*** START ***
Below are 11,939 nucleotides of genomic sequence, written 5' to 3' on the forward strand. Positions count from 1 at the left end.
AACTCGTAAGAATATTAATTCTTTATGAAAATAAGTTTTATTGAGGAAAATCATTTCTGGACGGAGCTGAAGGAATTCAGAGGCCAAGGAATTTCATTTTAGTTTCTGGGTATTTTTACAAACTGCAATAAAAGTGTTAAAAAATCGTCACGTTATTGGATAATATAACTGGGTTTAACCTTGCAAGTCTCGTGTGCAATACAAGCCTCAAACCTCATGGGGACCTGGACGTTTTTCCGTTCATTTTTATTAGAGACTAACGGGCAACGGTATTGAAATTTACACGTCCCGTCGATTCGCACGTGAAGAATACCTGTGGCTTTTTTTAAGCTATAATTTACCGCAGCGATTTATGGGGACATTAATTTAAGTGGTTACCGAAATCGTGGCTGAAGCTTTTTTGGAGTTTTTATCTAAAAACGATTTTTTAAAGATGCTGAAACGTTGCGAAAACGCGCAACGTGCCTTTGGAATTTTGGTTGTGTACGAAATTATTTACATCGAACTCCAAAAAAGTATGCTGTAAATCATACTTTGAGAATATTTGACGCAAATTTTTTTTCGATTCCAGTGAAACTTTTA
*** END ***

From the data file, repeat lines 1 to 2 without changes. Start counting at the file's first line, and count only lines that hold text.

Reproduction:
Below are 11,939 nucleotides of genomic sequence, written 5' to 3' on the forward strand. Positions count from 1 at the left end.
AACTCGTAAGAATATTAATTCTTTATGAAAATAAGTTTTATTGAGGAAAATCATTTCTGGACGGAGCTGAAGGAATTCAGAGGCCAAGGAATTTCATTTTAGTTTCTGGGTATTTTTACAAACTGCAATAAAAGTGTTAAAAAATCGTCACGTTATTGGATAATATAACTGGGTTTAACCTTGCAAGTCTCGTGTGCAATACAAGCCTCAAACCTCATGGGGACCTGGACGTTTTTCCGTTCATTTTTATTAGAGACTAACGGGCAACGGTATTGAAATTTACACGTCCCGTCGATTCGCACGTGAAGAATACCTGTGGCTTTTTTTAAGCTATAATTTACCGCAGCGATTTATGGGGACATTAATTTAAGTGGTTACCGAAATCGTGGCTGAAGCTTTTTTGGAGTTTTTATCTAAAAACGATTTTTTAAAGATGCTGAAACGTTGCGAAAACGCGCAACGTGCCTTTGGAATTTTGGTTGTGTACGAAATTATTTACATCGAACTCCAAAAAAGTATGCTGTAAATCATACTTTGAGAATATTTGACGCAAATTTTTTTTCGATTCCAGTGAAACTTTTA